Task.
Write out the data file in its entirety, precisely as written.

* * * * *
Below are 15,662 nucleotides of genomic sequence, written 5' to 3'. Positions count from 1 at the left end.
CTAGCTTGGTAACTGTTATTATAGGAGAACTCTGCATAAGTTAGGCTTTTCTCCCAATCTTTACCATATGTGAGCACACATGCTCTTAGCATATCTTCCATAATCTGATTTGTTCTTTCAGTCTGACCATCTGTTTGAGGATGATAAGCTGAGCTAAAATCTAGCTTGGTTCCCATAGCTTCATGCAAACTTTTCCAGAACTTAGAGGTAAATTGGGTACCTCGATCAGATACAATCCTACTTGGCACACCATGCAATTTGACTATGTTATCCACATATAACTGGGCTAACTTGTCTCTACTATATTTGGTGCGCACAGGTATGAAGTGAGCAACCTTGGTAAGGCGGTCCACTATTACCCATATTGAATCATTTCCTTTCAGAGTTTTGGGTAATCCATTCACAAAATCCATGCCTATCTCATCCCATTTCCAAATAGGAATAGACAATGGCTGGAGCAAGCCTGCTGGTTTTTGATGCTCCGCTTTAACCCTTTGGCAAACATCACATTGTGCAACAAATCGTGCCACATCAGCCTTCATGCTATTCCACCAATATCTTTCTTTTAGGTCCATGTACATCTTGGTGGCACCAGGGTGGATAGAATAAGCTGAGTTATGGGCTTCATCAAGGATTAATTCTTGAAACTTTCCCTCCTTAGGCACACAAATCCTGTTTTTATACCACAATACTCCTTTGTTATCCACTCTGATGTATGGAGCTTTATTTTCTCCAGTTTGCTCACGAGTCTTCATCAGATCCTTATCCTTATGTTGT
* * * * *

Below are 15,662 nucleotides of genomic sequence, written 5' to 3'. Positions count from 1 at the left end.
CTAGCTTGGTAACTGTTATTATAGGAGAACTCTGCATAAGTTAGGCTTTTCTCCCAATCTTTACCATATGTGAGCACACATGCTCTTAGCATATCTTCCATAATCTGATTTGTTCTTTCAGTCTGACCATCTGTTTGAGGATGATAAGCTGAGCTAAAATCTAGCTTGGTTCCCATAGCTTCATGCAAACTTTTCCAGAACTTAGAGGTAAATTGGGTACCTCGATCAGATACAATCCTACTTGGCACACCATGCAATTTGACTATGTTATCCACATATAACTGGGCTAACTTGTCTCTACTATATTTGGTGCGCACAGGTATGAAGTGAGCAACCTTGGTAAGGCGGTCCACTATTACCCATATTGAATCATTTCCTTTCAGAGTTTTGGGTAATCCATTCACAAAATCCATGCCTATCTCATCCCATTTCCAAATAGGAATAGACAATGGCTGGAGCAAGCCTGCTGGTTTTTGATGCTCCGCTTTAACCCTTTGGCAAACATCACATTGTGCAACAAATCGTGCCACATCAGCCTTCATGCTATTCCACCAATATCTTTCTTTTAGGTCCATGTACATCTTGGTGGCACCAGGGTGGATAGAATAAGCTGAGTTATGGGCTTCATCAAGGATTAATTCTTGAAACTTTCCCTCCTTAGGCACACAAATCCTGTTTTTATACCACAATACTCCTTTGTTATCCACTCTGATGTATGGAGCTTTATTTTCTCCAGTTTGCTCACGAGTCTTCATCAGATCCTTATCCTTATGTTGT